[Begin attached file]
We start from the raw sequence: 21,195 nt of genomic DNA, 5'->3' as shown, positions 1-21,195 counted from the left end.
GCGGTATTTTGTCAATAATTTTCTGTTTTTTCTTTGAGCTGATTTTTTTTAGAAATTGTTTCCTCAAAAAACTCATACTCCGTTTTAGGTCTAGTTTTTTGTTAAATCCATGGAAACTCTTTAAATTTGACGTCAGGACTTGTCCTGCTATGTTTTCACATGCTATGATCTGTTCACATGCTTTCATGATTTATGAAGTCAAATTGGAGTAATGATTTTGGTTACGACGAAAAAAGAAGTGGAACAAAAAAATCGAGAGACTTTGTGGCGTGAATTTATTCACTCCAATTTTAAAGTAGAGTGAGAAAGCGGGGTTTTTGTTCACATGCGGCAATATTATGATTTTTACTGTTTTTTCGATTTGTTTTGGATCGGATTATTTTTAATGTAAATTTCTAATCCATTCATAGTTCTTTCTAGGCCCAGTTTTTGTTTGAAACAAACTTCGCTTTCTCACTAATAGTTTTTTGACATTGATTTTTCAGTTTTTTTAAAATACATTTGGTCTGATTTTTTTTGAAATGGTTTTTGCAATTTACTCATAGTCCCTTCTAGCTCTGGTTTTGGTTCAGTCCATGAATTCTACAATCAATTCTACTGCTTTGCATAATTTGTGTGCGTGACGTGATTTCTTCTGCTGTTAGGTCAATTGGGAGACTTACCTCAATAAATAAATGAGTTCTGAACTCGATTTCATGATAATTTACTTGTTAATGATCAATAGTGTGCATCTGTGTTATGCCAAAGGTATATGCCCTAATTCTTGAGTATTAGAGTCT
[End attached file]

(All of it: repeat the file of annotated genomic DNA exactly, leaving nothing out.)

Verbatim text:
We start from the raw sequence: 21,195 nt of genomic DNA, 5'->3' as shown, positions 1-21,195 counted from the left end.
GCGGTATTTTGTCAATAATTTTCTGTTTTTTCTTTGAGCTGATTTTTTTTAGAAATTGTTTCCTCAAAAAACTCATACTCCGTTTTAGGTCTAGTTTTTTGTTAAATCCATGGAAACTCTTTAAATTTGACGTCAGGACTTGTCCTGCTATGTTTTCACATGCTATGATCTGTTCACATGCTTTCATGATTTATGAAGTCAAATTGGAGTAATGATTTTGGTTACGACGAAAAAAGAAGTGGAACAAAAAAATCGAGAGACTTTGTGGCGTGAATTTATTCACTCCAATTTTAAAGTAGAGTGAGAAAGCGGGGTTTTTGTTCACATGCGGCAATATTATGATTTTTACTGTTTTTTCGATTTGTTTTGGATCGGATTATTTTTAATGTAAATTTCTAATCCATTCATAGTTCTTTCTAGGCCCAGTTTTTGTTTGAAACAAACTTCGCTTTCTCACTAATAGTTTTTTGACATTGATTTTTCAGTTTTTTTAAAATACATTTGGTCTGATTTTTTTTGAAATGGTTTTTGCAATTTACTCATAGTCCCTTCTAGCTCTGGTTTTGGTTCAGTCCATGAATTCTACAATCAATTCTACTGCTTTGCATAATTTGTGTGCGTGACGTGATTTCTTCTGCTGTTAGGTCAATTGGGAGACTTACCTCAATAAATAAATGAGTTCTGAACTCGATTTCATGATAATTTACTTGTTAATGATCAATAGTGTGCATCTGTGTTATGCCAAAGGTATATGCCCTAATTCTTGAGTATTAGAGTCT